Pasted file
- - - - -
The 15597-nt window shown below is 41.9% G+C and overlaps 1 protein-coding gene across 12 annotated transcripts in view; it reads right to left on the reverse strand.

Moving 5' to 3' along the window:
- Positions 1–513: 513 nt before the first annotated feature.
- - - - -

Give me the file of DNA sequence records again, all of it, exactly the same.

The 15597-nt window shown below is 41.9% G+C and overlaps 1 protein-coding gene across 12 annotated transcripts in view; it reads right to left on the reverse strand.

Moving 5' to 3' along the window:
- Positions 1–513: 513 nt before the first annotated feature.